Can Adele squeeze out one more Grammy for a song from her blockbuster album 21? The British singer swept six awards last year, tying Beyonce’s record for the most Grammys won by a female artist in a single night. Adele is nominated for Best Pop Solo Performance this year for “Set Fire To The Rain,” which was the album’s third #1 single. (She’s nominated for the live version from her best-selling DVD Live At The Royal Albert Hall.)
Her chief rival for the award is Kelly Clarkson, who is nominated for her #1 single “Stronger (What Doesn’t Kill You).” The panel of Grammy insiders that determined the final nominations in the “Big Four” categories favored Clarkson. They put “Stronger” in the Record of the Year finals, but not “Set Fire To The Rain.” (“Stronger” is also a Song of the Year nominee, but “Set Fire To The Rain” wasn’t eligible in that contest).
Clarkson has said that she thinks Adele is out front. “I think Adele might take that one,” she opined in a Rolling Stone feature in which celebrity experts predict winners in key categories. “Any time you see her name in your category, it’s basically like being up against someone that’s just passed away—you know she’s totally going to win [laughs]. And she’s so cool!”
I think it could either way. The biggest point in Adele’s favor: She is universally respected. The biggest factor working against her: The voters know that she swept the awards last year, and they may decide (as the Grammy panel seems to have) to “give it a rest” for a year, especially since it was a year in which Adele was between albums. (Here’s a possible indication that Grammy voters don’t want to overdo it with Adele. The singer’s hit DVD Live At The Royal Albert Hall wasn’t nominated for Best Long-Form Music Video this year, even though it was eligible.)
The biggest points in Clarkson’s favor: Everybody likes her. She was even nominated for Female Vocalist of the Year at the CMA Awards in November. (That was remarkable because, um, she’s not a country singer (though she has more than held her own on teamings with such country stars as Reba McEntire and Jason Aldean.) Also, “Stronger (What Doesn’t Kill You)” is an anthem with a positive theme. Some Grammy voters will appreciate the fact that a song with a positive message got onto the radio amid all the songs that require asterisks in their titles.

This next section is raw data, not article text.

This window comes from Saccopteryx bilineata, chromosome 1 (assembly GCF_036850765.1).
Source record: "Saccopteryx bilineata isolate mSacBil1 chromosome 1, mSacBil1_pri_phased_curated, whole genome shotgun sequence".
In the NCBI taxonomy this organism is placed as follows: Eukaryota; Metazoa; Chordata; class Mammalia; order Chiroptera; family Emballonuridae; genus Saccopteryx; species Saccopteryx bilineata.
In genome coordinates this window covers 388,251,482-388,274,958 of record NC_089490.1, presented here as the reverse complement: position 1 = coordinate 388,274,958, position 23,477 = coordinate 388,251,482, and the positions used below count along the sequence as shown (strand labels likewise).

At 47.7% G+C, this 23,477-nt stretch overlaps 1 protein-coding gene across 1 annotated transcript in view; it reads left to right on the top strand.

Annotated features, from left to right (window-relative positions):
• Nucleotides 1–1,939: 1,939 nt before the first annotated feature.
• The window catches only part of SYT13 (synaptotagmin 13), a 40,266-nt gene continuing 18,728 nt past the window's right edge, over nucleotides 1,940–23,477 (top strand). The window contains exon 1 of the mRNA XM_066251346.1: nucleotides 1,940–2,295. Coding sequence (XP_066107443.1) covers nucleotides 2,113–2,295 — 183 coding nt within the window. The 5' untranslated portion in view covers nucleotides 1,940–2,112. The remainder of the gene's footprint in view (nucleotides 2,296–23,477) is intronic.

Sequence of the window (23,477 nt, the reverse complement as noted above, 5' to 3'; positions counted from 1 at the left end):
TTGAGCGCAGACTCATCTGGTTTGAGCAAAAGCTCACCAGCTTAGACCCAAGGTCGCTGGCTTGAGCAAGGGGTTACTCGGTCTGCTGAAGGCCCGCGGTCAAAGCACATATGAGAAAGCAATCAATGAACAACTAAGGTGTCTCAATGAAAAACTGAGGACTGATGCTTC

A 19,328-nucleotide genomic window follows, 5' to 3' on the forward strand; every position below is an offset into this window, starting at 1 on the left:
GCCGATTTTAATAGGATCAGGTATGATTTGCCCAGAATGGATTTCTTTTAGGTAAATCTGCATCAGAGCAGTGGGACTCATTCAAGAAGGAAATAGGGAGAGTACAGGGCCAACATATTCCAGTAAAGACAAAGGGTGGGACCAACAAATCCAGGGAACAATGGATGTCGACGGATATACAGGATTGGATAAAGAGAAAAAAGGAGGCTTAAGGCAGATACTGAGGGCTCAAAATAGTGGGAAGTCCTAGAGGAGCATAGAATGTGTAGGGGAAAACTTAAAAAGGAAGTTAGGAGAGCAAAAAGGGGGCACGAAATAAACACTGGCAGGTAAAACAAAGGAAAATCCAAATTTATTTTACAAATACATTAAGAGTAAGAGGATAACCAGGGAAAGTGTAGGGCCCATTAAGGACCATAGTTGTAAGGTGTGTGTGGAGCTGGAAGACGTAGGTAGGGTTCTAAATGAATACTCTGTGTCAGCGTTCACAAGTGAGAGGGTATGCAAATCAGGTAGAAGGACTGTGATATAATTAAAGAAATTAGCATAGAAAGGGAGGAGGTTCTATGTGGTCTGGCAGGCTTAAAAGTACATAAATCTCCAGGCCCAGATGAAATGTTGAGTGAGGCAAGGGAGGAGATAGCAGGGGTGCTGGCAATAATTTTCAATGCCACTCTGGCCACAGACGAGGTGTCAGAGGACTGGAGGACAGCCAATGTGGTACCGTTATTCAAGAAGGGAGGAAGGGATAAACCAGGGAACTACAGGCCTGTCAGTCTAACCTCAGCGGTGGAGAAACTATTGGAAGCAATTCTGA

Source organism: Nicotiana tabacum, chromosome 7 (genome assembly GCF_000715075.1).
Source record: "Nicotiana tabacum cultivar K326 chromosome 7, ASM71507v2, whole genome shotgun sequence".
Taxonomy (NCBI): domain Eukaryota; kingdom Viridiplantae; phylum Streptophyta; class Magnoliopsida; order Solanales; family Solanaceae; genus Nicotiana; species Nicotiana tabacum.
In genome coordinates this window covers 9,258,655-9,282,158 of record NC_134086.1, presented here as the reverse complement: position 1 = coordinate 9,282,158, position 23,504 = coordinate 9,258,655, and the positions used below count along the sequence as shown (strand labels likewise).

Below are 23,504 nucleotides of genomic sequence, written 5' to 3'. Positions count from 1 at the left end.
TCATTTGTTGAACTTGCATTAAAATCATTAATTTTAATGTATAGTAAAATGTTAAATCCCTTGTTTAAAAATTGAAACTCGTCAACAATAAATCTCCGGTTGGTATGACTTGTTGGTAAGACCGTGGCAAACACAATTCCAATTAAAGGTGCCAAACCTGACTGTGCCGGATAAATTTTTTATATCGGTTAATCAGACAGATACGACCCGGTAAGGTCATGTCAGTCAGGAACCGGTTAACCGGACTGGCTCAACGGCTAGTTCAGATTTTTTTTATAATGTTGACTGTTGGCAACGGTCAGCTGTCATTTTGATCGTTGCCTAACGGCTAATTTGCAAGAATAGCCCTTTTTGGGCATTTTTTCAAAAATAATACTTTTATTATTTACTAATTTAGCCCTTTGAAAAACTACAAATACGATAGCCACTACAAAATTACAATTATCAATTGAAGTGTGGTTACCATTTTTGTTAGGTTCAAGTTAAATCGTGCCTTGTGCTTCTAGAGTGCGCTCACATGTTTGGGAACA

Of course, one of the other finalists could pull an upset. They were Carly Rae Jepsen’s #1 smash “Call Me Maybe,” Katy Perry’s #2 hit “Wide Awake” and Rihanna’s #5 hit “Where Have You Been.”
Can Grammy history be any guide?
Of the seven previous cases where an artist won six or more Grammys in one night, only one has come back the next year to win another Grammy. That was Michael Jackson, who followed his eight-Grammy sweep in February 1984 by winning another Grammy the following year (Best Video Album for Making Michael Jackson’s Thriller).
That could be a very good sign for Adele, whose 21 was the #1 album on Billboard’s year-end chart for both 2011 and 2012. It was the first album to rank #1 on the magazine’s year-end chart two years running since…Jackson’s Thriller in 1983 and 1984.
Let’s go a little deeper. Of the 24 previous cases where an artist won five Grammys in one night, just five other artists won another Grammy the following year.
The two most notable were Roger Miller and Stevie Wonder.
Miller followed his five-Grammy sweep in April 1965 with a six-Grammy sweep the following year. He won five of the six awards for his classic hit “King Of The Road.”
The three other cases weren’t quite as dramatic as those two.
Henry Mancini followed his five-Grammy sweep in May 1962 with one more award the following year. He took Best Instrumental Arrangement for his hit “Baby Elephant Walk.”
Lauryn Hill followed her five-Grammy sweep in February 1999 with one more win the following year. But it wasn’t for one of her own releases. She won as one of a small army of producers who worked on Santana’s Supernatural, the Album of the Year winner.
In addition, one non-artist followed a five-Grammy sweep by winning another Grammy the following year. Producer and recording engineer Jay Newland followed his five-Grammy sweep in February 2003 (chiefly for his work with Norah Jones) by winning another Grammy for his work on an album by Michael Brecker Quindectet.)
So who’s going to win this thing? I predicted Clarkson in my preview of the Pop Field, and I’ll stick with that, though I wouldn’t be a bit surprised if it’s Adele. I’m not trying to have it both ways. This is just a very close contest between two great singers, both with really strong songs.
Wouldn’t it be great if there was a tie?
Now that you’ve reviewed all the facts, who do you think is going to win?